College loans are one of the fastest growing areas of debt with the average senior graduating with about $20,000 in school loan
Your objective: Graduate from college (or help your children to graduate) with as little school debt as possible and pay it off as quickly as possible. Here are ways to help you limit or even avoid college debt.
Paying for a college education presents a great opportunity for parents and teenagers to grow closer together as a family and with the Lord. As soon as your child is old enough, schedule a regular time to meet together and pray for the Lord to provide the necessary funds for their education. Ask God for creative solutions that will eliminate or reduce the need to borrow.
What Parents Can Do
It is a blessing when parents are able to help pay for their children’s education. Saving options that you might consider: State-sponsored 529 Plans, State-sponsored Prepaid Tuition Plan, Coverdell Educational Savings Account and Roth Individual Retirement Account. Each of these options has strengths and limitations. Regardless of which you choose, the earlier you can begin to save, the better. Time is your friend because your savings grow through compounding interest.
What Children Can Do
Work. When children are old enough, have them to begin working to save for their college—and the sooner, the better. They may work part or full time during summer vacation, and perhaps part time during the school year. When they enter college, encourage them to work part-time, and consider seeking a summer job. When students work to help pay for college, they appreciate the experience more and are more serious about their studies.
Help Reduce the Cost of College. Attending a community college near home for the first two years, typically, is less expensive than enrolling in a four-year college, especially if it is possible for the student to live at home.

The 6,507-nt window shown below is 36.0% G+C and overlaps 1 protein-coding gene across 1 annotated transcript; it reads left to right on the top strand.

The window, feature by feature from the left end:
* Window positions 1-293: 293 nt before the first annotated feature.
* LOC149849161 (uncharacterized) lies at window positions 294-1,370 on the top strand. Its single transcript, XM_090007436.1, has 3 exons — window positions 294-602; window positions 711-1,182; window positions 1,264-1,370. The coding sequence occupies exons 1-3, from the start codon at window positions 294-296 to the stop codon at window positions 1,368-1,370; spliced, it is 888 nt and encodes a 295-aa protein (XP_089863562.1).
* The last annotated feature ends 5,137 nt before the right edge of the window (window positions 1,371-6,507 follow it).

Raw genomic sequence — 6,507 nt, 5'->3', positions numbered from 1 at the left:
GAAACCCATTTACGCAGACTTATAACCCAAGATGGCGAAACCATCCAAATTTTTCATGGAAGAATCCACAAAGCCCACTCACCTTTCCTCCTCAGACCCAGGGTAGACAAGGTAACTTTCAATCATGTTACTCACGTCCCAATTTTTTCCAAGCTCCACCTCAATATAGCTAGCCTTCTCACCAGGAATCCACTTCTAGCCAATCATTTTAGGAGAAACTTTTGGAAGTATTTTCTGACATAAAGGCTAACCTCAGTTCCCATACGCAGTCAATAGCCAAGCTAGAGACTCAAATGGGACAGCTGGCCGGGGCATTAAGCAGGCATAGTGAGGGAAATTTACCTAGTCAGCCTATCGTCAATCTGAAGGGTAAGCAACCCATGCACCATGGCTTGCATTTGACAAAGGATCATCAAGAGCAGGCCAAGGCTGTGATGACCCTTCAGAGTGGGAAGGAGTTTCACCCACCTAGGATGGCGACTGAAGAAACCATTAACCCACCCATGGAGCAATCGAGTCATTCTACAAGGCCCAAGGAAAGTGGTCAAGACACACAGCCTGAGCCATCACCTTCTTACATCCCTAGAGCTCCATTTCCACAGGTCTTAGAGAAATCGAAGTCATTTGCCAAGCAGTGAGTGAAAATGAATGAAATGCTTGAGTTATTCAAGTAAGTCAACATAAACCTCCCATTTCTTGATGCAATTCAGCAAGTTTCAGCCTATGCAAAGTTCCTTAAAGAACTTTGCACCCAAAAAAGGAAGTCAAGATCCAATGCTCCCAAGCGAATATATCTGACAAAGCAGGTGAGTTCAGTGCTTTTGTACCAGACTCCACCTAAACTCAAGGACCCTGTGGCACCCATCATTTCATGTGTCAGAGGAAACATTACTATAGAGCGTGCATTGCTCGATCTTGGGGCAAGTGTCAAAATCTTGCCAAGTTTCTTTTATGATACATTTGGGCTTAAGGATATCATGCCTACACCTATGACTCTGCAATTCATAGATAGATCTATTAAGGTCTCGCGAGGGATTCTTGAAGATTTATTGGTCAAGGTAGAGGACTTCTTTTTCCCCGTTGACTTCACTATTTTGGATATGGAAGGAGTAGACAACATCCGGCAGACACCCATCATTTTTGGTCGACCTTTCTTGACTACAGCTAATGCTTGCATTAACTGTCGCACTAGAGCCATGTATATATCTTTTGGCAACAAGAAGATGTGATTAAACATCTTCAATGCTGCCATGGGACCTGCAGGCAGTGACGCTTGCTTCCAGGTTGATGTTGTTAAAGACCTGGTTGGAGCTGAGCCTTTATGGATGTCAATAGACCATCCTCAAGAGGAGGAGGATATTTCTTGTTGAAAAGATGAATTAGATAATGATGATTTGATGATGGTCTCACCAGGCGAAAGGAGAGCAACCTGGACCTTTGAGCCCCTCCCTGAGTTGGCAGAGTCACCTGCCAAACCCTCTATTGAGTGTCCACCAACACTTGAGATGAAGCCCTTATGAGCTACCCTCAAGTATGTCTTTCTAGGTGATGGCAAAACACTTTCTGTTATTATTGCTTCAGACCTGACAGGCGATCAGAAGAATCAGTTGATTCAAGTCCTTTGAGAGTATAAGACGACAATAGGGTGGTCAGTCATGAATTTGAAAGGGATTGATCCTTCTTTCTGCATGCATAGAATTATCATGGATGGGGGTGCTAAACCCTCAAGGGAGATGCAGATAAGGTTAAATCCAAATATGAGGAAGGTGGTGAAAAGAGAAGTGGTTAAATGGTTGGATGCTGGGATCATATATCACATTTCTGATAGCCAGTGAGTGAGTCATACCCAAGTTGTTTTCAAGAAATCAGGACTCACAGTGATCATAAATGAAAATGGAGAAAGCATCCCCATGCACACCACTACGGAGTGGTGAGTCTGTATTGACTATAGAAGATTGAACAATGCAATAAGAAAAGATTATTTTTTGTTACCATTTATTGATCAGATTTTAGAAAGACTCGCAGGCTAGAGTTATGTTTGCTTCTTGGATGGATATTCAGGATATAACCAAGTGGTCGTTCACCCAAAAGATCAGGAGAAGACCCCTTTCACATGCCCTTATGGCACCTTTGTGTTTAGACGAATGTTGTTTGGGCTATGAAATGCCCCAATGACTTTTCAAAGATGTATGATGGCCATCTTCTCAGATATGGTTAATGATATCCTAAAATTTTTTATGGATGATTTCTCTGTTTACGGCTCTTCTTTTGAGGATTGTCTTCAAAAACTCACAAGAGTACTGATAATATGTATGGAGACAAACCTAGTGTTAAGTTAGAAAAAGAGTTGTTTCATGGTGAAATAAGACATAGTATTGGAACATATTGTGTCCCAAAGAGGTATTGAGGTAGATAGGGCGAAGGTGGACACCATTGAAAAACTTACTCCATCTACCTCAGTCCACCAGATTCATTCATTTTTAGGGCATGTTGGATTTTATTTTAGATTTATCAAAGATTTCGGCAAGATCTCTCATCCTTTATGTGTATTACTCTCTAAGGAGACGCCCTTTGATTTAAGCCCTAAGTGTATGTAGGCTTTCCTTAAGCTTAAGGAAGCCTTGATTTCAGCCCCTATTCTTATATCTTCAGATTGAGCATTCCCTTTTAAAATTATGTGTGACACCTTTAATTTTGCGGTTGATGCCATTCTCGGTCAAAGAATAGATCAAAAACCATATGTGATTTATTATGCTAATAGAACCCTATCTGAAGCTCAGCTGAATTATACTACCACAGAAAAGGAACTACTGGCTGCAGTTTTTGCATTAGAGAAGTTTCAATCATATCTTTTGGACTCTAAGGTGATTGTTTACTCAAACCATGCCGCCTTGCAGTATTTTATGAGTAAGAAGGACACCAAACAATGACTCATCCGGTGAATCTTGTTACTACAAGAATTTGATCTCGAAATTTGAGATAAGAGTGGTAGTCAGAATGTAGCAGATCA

Also, explore grants and scholarships because many colleges and states offer substantial savings. I recommend Tom Shaw’s excellent book for parents and their teens called College Bound (Moody, 2005). It offers several helpful strategies for stretching finding and stretching tuition dollars. Another fine resource is Gordon Wadswroth’s Cost Effective College (Moody, 2000), which includes tips for completing scholarship applications and essays, and locating public and private scholarships. And if your child is considering service in the military, all branches offer educational benefits.
Paying off school Debt
Where can someone with student loans go for help? For people who have more than one school loan, loan consolidation options may be your best place to turn. It can reduce your interest rate and lower your monthly payment.
The government has established an excellent website that will allow you to apply for government funded student loan consolidation directly over the Internet. Check out loanconsolidation.ed.gov for more information.
Even if you can’t consolidate your school loans, establish the goal of paying them off as soon as possible. Remember: The goal is to be free of all college debt!